Near the Heber Valley Railroad off South Field Road, Parkview Place was to be 49 affordable housing units for local workers. But the promoter says financial difficulties are forcing him to sell some of them now at market rates.
The Mountainlands Community Housing Trust is the developer. It is a non-profit organization whose mission includes building affordable homes.
Mountainlands executive director Pat Matheson said the nonprofit will prioritize certain segments of the workforce.
“It will be people who work in the Heber Valley with a preference for, in a way, our population of community builders, if you will: teachers, nurses, firefighters, police officers, etc.” he said.
Deed restrictions are legally binding agreements on how homes can be sold. This is what Mountainlands will use to keep the prices of these homes low. The deed restrictions should also prohibit the rental of homes once they are sold.
Matheson said the building has been on hold for months this year due to issues exacerbated by COVID-19, supply chain issues and labor shortages. He also said costs have increased since construction began in 2019.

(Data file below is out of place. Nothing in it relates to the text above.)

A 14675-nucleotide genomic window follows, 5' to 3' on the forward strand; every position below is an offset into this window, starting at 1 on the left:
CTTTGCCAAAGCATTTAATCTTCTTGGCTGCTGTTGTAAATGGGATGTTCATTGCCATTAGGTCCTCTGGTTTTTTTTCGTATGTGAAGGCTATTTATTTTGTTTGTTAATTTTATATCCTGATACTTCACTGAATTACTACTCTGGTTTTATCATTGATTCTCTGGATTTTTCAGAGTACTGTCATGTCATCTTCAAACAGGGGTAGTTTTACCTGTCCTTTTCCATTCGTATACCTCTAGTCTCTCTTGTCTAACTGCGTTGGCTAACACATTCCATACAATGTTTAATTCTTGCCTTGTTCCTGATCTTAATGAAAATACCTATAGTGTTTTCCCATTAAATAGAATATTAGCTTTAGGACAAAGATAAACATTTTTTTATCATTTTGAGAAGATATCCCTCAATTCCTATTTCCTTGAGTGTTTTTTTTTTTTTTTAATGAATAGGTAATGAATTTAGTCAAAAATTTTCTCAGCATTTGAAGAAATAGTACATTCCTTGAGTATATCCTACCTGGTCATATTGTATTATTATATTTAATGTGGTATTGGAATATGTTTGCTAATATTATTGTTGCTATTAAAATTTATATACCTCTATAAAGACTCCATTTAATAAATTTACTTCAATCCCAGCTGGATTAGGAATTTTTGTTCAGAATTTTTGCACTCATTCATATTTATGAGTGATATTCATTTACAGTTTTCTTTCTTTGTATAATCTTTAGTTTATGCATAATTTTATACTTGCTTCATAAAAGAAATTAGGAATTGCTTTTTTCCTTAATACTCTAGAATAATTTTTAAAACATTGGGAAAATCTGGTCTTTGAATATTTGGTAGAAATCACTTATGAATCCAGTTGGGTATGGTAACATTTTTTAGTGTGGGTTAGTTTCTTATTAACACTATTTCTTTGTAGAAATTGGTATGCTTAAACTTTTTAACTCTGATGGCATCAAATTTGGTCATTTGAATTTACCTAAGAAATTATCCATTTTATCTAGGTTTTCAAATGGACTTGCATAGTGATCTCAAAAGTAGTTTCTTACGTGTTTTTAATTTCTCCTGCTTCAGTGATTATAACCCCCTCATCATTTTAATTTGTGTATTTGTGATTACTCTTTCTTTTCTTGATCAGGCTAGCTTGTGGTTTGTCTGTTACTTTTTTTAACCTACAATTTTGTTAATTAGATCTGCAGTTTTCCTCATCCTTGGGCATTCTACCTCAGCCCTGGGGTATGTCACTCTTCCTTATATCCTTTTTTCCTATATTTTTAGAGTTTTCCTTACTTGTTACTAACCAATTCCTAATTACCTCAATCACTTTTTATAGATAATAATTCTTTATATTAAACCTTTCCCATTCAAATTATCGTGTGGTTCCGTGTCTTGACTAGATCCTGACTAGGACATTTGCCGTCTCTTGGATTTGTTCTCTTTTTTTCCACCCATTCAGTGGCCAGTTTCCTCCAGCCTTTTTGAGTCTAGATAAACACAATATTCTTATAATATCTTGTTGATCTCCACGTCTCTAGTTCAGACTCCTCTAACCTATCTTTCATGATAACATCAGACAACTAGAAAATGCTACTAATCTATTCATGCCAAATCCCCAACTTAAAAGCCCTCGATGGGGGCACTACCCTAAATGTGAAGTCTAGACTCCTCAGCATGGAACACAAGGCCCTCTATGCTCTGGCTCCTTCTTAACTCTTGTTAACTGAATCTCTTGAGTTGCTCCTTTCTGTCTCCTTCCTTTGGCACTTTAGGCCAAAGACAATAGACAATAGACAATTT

Now the construction of the first 14 houses has resumed.
Matheson hopes selling some homes at market price will offset the cost of offering others at much lower prices.
“We are very committed to continuing to deliver the vast, vast majority of homes to local buyers working in the Heber Valley at or near the original sale price,” he said.
Matheson said he did not have an estimate of how many of the 49 homes would sell at market price.
Other strategies, he said, that Mountainlands is pursuing to complete the project and reduce costs include hiring new contractors and designers and building faster.
The original agreement with Heber City was to build in phases, about a dozen homes at a time. But Matheson said with building costs steadily rising and the “desperate” need for housing in the valley, the new plan is to build all the remaining homes as quickly as possible.
“We hear people all the time, they say, ‘Listen, I can’t live here anymore – I have to move to the [Provo Valley]”, he said. “And first, they keep their jobs in the Heber Valley, but eventually the drive to Provo Canyon starts to wear them down and they take jobs elsewhere. And we see it particularly with teachers and first responders and others who are, you know, sort of the most critical to our day-to-day lives.
Mountainlands has already sold three of the lots with deed restrictions.
To learn more about the Parkview Place development, click here.